Maurício Barrera repeats again, under his straw hat: “Ustes no lo saber… yo soy actor! … " "Participate in La Queimada, with Marlon Brando filmed here in Cartagena …”. Although the career was short, it implies that there would have to be a cache for the photos we were going to take.
The movie mentioned is “The Burn Energy Drink“, performed in 1969 by Gillo Pontecorvo. Marlon Brando plays Sir William Walker, a mercenary who is called Quemada – island of the Antilles – to foment a slave rebellion against Portuguese rule and benefit British sugar merchants.
It is just one of several records of the city's long literary and cinematographic past, which has in its streets, squares and colonial buildings perfect settings for the countless period films and novel adaptations that are being made.
A Tropical City, Colonial and Desired by the 7th Art
They are good examples "The mission”. And the latest "love in a time of anger” based on the homonymous novel by Gabriel García Marquéz, a writer and character who proved as controversial in Colombia and Cartagena (where he had a house) as Saramago was in Portugal.
The clapperboards practically don't stop.
Benjamim Bratt, Javier Bardem, John Leguizamo and Fernanda Montenegro, among many others from the film's cast, had left Cartagena das Indias a few months ago and John Malkovich was already taking a walk with family and friends on the Ciudad Vieja wall. new film buff project.
Right next door, Thierry Forte informs us in an unmistakable Gallic accent about his La Passion hotel: “… we are full, we have the team of “L'Homme de Chevet…” “… you are a new French film with Sophie Marceau and Cristopher Lambert. Saben quién son, isn't it? ... ".
Even in serious history, Cartagena de Indias has always been a popular city.
The Conquistador Pedro de Heredia Foundation For Nearly Half a Millennium
In 1533, the Spanish conqueror Pedro de Heredia headed for a huge bay that, on a previous voyage, had seemed “perfect for ships” to his “colleague” Rodrigo de Bastidas. In the exact spot of a Kalamarí village, he founded Cartagena de Indias, named after the homonymous port in the region of Murcia.
The city's privileged location, close to the Central American confluence of the Pacific and the Atlantic Ocean meant that, from its origins to the end of the XNUMXth century, it became one of the main Hispanic colonial outposts.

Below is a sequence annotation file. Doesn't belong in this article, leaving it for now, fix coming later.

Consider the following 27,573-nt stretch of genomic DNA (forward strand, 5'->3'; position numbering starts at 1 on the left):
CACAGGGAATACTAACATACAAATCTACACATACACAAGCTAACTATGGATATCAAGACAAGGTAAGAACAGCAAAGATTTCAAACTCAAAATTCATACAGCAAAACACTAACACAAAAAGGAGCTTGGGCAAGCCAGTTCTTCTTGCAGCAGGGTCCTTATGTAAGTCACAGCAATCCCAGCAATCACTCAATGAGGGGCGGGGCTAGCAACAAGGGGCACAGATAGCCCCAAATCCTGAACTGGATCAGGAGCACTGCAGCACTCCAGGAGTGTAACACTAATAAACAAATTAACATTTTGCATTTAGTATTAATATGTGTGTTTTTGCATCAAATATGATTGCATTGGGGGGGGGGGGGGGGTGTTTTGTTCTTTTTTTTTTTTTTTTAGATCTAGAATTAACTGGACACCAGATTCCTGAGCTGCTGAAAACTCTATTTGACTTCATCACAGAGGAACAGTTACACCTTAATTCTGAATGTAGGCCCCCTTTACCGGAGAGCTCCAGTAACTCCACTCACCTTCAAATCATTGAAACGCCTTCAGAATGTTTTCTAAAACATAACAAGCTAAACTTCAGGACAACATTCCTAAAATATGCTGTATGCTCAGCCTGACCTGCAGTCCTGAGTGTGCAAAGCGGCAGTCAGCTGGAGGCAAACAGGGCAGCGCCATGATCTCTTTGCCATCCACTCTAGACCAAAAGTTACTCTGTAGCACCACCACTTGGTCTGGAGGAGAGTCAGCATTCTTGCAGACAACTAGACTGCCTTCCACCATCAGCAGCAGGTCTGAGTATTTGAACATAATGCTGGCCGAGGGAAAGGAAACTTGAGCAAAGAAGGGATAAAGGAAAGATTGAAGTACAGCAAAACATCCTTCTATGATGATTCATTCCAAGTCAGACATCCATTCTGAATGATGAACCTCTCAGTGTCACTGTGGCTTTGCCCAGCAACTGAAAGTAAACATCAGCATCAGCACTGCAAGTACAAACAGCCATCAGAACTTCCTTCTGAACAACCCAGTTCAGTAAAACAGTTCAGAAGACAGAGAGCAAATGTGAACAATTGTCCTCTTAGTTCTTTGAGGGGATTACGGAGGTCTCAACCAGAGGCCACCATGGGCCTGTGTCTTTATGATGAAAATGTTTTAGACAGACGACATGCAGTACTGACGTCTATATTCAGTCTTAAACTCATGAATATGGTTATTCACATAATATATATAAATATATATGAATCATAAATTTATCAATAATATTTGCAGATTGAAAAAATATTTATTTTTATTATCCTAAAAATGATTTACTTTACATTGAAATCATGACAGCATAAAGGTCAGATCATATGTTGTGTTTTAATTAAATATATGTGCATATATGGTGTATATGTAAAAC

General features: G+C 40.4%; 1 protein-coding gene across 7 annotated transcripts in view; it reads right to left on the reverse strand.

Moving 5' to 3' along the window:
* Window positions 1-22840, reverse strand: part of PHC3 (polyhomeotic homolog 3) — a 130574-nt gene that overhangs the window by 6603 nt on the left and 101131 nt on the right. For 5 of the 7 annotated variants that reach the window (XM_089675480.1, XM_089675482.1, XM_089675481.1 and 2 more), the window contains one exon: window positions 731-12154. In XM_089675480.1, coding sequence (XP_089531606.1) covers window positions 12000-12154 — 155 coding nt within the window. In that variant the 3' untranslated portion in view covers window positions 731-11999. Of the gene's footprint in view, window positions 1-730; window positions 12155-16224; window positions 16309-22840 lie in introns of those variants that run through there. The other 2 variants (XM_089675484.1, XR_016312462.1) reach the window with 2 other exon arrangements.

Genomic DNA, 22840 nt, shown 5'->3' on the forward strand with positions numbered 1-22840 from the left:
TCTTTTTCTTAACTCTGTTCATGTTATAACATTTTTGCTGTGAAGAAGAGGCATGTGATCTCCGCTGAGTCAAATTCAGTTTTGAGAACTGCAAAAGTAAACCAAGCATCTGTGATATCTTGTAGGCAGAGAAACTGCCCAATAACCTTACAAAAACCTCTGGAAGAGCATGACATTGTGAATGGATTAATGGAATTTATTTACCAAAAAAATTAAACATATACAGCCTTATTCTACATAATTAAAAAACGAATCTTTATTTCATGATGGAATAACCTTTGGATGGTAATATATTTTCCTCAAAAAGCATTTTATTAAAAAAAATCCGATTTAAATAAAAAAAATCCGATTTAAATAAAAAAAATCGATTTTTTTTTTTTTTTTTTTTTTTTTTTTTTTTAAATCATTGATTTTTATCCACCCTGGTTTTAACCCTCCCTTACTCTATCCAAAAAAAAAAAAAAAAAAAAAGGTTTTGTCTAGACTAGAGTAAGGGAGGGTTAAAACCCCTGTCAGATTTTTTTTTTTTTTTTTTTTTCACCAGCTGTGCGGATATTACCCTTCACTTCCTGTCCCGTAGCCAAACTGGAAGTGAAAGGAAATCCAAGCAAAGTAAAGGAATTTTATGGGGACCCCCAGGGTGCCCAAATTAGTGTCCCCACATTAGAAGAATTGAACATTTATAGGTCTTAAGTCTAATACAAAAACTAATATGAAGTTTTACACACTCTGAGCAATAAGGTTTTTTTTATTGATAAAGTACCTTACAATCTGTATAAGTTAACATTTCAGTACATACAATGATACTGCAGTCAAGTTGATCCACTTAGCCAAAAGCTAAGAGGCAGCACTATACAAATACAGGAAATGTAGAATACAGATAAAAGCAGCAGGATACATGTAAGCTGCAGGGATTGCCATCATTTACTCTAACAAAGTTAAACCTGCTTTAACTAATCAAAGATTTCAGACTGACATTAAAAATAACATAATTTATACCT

After a short journey over land, precious metals, mainly gold and silver from Nueva Granada, Peru and other parts of the Pacific were loaded there in galleons for the Atlantic journey to the Spanish ports, almost always via Havana.
Or, as happened later, turned into dollars that were distributed throughout the empire.
It also became a slave trade port. It is something that stands out today in the dark and mulatto skin tones of most of the Cartageneros, in their music, in the rites and rituals of African origin practiced in the surrounding palenques (runaway settlements).
Cartagena and Veracruz (Mexico) were, in fact, the only two Hispanic cities that could carry out this type of trade. And the Portuguese company Cacheu will have been the main responsible for the supply of blacks to the Venezuela, West Indies, New Kingdom of Granada and Virreinato of Peru.
Cartagena de Indias' growing fame made it a prime target for pirates and corsairs patrolling the Caribbean Sea.
Only thirty years after its founding, it suffered a long series of sieges, attacks and looting.
The French Robert Baal opened the saga. Martin Cote followed. Months later, it was time for a fire to take the city by surprise. This latest disgrace inspired the creation of the first battalion of firefighters in the Americas, outstanding among its less than 2000 inhabitants.
The Pirates and Corsairs Who Couldn't Resist Cartagena de Indias
Recovered from the rubble, restored to splendor, several English and French pirates returned to the charge.
In 1568, John Hawkins asked the governor of Cartagena for permission to set up a foreign fair in the city with the real aim of dominating it from within. Request refused. He ended up surrounding her, without success.
Francis Drake – Hawkins' nephew, both later proclaimed Sir – opted to simplify processes: he arrived with a gigantic fleet and conquered Cartagena in three times and forced the governor and the archbishop at the time to pay 107.000 Spanish dollars at the time (valued at around 150 million euros) in ransom.